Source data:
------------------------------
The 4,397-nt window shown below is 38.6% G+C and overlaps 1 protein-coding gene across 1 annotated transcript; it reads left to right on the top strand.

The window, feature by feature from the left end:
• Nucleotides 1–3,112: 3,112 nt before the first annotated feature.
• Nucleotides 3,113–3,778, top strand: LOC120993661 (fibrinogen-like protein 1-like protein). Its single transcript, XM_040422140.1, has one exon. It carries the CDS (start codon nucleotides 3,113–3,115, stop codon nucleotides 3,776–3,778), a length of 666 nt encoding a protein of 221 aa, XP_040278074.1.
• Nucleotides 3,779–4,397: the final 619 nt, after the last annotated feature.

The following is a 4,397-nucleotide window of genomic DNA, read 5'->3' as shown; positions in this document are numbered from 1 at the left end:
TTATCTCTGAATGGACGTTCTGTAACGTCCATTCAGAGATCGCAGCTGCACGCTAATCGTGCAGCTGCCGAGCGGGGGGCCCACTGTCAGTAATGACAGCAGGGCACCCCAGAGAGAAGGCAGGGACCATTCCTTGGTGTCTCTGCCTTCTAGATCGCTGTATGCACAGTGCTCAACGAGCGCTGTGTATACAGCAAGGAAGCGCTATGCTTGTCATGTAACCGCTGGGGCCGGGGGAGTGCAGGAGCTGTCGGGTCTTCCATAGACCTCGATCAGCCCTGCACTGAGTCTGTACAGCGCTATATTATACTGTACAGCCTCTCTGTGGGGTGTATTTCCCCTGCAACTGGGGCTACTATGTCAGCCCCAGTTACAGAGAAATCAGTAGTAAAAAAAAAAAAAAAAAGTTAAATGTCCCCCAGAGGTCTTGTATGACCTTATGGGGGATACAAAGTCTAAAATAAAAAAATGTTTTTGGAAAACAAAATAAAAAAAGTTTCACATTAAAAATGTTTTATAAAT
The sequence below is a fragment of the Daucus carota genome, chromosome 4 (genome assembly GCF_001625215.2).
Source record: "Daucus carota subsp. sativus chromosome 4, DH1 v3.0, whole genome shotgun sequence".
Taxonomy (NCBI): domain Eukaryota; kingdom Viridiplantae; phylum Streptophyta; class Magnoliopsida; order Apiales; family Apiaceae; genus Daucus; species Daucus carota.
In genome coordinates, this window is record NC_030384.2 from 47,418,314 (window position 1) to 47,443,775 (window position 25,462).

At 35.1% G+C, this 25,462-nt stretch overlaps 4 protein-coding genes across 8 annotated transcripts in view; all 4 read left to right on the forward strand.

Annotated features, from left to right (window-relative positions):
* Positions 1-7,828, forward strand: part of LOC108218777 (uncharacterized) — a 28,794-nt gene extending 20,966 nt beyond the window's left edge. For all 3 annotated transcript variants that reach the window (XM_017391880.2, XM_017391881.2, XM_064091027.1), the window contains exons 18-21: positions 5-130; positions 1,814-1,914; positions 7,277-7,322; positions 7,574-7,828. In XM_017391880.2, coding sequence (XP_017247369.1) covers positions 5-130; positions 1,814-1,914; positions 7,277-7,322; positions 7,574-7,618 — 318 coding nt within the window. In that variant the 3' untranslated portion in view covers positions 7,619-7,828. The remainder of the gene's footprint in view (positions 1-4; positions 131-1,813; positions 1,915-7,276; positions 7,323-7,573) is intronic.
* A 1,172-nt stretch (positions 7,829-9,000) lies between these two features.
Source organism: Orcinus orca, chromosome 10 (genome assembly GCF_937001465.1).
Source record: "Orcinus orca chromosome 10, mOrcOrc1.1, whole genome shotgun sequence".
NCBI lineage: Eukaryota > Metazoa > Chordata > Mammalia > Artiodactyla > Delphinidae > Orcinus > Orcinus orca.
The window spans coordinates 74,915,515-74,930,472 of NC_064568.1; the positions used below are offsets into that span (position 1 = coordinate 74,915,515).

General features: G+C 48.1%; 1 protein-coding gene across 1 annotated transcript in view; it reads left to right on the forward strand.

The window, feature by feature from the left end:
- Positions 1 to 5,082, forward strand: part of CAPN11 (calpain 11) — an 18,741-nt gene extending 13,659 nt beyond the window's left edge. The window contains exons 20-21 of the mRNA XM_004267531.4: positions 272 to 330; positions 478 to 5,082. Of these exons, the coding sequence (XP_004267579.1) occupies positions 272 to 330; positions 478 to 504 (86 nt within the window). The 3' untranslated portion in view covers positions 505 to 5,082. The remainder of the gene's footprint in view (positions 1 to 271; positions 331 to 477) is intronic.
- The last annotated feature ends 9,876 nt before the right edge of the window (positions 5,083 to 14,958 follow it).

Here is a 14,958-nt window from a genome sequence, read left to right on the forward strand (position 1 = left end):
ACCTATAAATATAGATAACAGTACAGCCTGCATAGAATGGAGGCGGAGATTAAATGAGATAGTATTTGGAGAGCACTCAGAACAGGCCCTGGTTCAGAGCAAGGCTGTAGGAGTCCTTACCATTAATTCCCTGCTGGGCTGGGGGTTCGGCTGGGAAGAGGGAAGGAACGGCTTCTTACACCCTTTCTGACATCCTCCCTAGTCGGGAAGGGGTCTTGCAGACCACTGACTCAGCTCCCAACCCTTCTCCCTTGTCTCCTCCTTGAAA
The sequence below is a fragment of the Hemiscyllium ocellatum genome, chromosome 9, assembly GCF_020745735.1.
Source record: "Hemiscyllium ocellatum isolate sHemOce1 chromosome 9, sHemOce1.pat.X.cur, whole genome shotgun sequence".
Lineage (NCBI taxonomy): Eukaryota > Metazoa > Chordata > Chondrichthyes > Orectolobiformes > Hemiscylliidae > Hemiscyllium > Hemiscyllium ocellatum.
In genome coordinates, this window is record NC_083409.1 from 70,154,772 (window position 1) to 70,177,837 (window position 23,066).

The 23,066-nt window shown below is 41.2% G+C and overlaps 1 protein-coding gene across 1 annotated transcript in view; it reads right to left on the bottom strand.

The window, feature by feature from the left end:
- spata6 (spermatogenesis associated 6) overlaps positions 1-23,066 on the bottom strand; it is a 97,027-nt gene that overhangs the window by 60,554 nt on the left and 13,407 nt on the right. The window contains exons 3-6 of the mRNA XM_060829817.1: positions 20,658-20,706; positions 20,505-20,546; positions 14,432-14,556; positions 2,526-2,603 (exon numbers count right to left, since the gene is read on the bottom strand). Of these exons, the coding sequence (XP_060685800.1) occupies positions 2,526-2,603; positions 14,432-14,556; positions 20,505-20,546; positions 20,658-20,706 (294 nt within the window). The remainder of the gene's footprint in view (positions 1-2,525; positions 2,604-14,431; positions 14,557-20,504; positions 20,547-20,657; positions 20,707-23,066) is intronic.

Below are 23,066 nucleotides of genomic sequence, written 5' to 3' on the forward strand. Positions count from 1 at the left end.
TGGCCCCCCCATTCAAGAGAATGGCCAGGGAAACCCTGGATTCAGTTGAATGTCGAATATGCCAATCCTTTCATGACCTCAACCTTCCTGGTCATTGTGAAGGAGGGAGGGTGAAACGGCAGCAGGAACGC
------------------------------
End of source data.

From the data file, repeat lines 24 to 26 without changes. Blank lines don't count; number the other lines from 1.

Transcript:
Here is a 14,958-nt window from a genome sequence, read left to right on the forward strand (position 1 = left end):
ACCTATAAATATAGATAACAGTACAGCCTGCATAGAATGGAGGCGGAGATTAAATGAGATAGTATTTGGAGAGCACTCAGAACAGGCCCTGGTTCAGAGCAAGGCTGTAGGAGTCCTTACCATTAATTCCCTGCTGGGCTGGGGGTTCGGCTGGGAAGAGGGAAGGAACGGCTTCTTACACCCTTTCTGACATCCTCCCTAGTCGGGAAGGGGTCTTGCAGACCACTGACTCAGCTCCCAACCCTTCTCCCTTGTCTCCTCCTTGAAA
The sequence below is a fragment of the Hemiscyllium ocellatum genome, chromosome 9, assembly GCF_020745735.1.